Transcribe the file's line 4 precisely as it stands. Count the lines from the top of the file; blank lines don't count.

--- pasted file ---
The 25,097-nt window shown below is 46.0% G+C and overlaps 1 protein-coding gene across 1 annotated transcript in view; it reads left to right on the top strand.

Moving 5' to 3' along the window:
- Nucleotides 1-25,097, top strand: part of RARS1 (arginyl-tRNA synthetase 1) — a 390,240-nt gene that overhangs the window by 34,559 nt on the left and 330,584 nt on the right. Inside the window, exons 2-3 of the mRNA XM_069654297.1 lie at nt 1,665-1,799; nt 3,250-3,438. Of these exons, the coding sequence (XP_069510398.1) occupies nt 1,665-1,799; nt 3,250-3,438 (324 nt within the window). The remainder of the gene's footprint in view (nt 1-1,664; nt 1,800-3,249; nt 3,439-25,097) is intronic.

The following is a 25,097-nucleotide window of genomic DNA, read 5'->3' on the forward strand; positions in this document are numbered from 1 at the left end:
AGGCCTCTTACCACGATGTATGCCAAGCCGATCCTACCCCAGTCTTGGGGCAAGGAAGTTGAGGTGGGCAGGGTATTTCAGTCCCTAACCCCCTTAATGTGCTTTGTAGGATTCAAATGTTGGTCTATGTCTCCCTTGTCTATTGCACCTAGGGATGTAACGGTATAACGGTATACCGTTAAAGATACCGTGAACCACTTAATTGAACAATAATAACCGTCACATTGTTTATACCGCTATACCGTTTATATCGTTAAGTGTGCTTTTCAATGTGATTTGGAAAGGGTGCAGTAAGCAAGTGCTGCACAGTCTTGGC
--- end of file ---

The following is a 25,097-nucleotide window of genomic DNA, read 5'->3' on the forward strand; positions in this document are numbered from 1 at the left end: